Proposed Texas rail line has the look of a high speed fail
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While Texas Central would have you believe that its high-speed rail project will solve Texas’s transportation woes, there’s far more to the pipe dream they’re peddling than they would have you believe.

The proposed project, which is lauded by Texas Central as privately-funded and “the nation’s first true high-speed train,” would connect Dallas and Houston with approximately 240 miles of track. Travelers would allegedly be able to make the journey between these hubs in under 90 minutes. Additionally, the project would utilize all-electric Japanese trains and technology that promise environmental benefits and reduced traffic congestion on I-45.

This elevator pitch may sound great, but it conveniently leaves out the project’s significant legal challenges, negative impact on private property owners and financial viability issues.

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To be clear, high-speed rail in Texas would come on the backs of rural Texans, including many of my constituents in Ellis and Navarro counties, who would be forced to sell their private property against their will. According to Texas Central, they have been able to secure about a third of the land needed, but require eminent domain to obtain the rest and complete the project. Eminent domain allows land to be forcibly purchased for fair market value for the public good, but I fail to see how a project that would provide no benefit to the rural Texans in question, many of whom live far from any of the planned stations, qualifies as for the public good. Rural counties don’t exist for the benefit of Dallas and Houston, plain and simple.

In fact, legally, Texas Central may not even be eligible to exercise eminent domain. Although Texas Central has filed appeals and final decisions are forthcoming, at this point they have been denied eminent domain at the state level for failing to meet the legal definition of a railroad and at the federal level for being a solely intra-state railroad. They may have made a couple of clumsy changes to make this look like it is connected to the interstate rail network, but as far as I can tell Texas Central is fighting an uphill battle for this project to come to fruition.  Given the consequences for private property owners if Texas Central were to begin construction only for eminent domain to be ultimately denied, it is critical that Texas Central hold off on breaking ground until this matter is decided.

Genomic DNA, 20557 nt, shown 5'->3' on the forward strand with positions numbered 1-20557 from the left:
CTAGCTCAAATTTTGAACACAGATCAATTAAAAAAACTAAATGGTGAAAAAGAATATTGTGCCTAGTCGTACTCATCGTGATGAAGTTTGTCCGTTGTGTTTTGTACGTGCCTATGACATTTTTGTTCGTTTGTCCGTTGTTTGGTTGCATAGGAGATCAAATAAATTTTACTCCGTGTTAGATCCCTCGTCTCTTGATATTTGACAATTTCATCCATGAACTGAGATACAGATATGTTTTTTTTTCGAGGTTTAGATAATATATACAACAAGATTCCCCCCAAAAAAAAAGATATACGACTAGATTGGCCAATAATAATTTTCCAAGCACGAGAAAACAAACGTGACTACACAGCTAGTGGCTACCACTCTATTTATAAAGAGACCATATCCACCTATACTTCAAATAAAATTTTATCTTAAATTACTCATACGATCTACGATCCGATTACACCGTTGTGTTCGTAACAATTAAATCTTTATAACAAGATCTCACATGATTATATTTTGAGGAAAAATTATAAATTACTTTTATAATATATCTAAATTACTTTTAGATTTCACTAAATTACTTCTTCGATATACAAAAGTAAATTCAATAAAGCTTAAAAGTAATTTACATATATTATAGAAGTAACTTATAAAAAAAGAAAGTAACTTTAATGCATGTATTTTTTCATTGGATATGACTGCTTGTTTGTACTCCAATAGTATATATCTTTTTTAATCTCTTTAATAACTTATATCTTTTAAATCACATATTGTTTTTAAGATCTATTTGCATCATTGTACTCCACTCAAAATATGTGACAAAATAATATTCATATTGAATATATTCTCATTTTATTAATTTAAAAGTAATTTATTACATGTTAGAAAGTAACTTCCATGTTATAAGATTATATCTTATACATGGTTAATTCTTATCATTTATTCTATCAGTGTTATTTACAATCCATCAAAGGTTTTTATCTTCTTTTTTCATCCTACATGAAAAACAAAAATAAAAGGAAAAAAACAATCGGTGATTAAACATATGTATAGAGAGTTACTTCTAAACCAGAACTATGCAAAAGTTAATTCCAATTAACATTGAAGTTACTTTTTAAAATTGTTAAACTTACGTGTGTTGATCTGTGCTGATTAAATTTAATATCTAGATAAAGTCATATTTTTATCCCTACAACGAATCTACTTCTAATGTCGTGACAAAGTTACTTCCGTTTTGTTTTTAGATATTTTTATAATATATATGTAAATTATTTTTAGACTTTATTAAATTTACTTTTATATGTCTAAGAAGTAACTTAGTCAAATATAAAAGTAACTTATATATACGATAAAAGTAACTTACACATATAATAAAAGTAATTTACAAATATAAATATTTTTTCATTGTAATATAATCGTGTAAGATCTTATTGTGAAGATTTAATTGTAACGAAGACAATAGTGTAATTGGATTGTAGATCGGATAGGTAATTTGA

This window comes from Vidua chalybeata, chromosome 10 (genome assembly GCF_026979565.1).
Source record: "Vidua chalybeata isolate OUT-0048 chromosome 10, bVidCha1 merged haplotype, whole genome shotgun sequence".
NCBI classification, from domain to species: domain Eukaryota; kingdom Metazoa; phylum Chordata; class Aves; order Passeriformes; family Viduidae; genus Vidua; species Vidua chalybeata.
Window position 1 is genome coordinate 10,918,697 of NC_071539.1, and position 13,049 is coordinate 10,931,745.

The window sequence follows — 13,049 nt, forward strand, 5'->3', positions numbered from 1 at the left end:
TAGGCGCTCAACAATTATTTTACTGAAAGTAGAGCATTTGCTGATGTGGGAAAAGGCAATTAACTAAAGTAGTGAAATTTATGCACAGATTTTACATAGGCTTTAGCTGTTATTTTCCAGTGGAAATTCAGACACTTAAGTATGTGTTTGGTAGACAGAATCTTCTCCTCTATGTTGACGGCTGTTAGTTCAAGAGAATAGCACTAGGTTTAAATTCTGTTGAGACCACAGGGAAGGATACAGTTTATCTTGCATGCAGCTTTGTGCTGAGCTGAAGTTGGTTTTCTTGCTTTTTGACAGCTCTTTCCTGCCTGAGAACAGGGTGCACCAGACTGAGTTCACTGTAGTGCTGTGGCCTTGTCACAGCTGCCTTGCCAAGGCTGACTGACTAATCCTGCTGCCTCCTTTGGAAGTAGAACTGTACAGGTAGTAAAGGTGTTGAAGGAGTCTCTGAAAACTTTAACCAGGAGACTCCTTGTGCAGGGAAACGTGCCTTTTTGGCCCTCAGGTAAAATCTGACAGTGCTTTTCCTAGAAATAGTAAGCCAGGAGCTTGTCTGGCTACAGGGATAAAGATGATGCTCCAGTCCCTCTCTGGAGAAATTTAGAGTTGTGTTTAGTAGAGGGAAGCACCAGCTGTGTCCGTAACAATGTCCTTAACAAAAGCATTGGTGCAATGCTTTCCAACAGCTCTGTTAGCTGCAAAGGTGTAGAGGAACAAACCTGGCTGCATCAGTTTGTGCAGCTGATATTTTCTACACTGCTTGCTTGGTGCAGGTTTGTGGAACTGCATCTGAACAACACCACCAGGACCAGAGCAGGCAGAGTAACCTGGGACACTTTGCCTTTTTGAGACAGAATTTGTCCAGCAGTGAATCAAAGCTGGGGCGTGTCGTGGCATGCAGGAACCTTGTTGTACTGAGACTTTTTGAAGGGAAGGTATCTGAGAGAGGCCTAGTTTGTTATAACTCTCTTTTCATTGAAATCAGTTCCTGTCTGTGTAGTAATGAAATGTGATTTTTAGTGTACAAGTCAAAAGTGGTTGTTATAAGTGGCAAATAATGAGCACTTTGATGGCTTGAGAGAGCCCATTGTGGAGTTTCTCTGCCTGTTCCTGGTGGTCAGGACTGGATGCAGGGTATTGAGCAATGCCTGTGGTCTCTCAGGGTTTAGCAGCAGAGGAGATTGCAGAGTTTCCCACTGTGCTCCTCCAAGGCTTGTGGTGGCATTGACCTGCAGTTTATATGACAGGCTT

Beyond the eminent domain issue, I have serious concerns with the project’s cost, which has increased by 90 percent since the project was first proposed. Rather than $10 billion, the Federal Railroad Administration now expects the project to cost upwards of $19 billion. We need only look to California, which just abandoned its high-speed rail boondoggle due to ever-skyrocketing costs, to see that even a $19 billion estimate is likely way off. What’s more, while Texas Central long opined that its project would be privately funded, it has only raised around $400 million and now says it will seek assistance through the Railroad Rehabilitation and Improvement Financing (RRIF) and Transportation Infrastructure Finance and Innovation Act (TIFIA) programs. If Texas Central were successful in obtaining these loans and the project were not completed or failed to generate enough revenue to service the loans, American taxpayers would be on the hook for yet another failed high-speed rail project.

Like many Texans, I’ve spent a fair amount of time in bumper-to-bumper traffic on the I-45 and would love to see less congestion on this route. However, when you look at the facts, this project is ill-conceived, a poor fit for Texas, and a raw deal for taxpayers. Texas Central may want a high-speed rail, but no one wants a high-speed fail.

Wright represents the 6th District of Texas.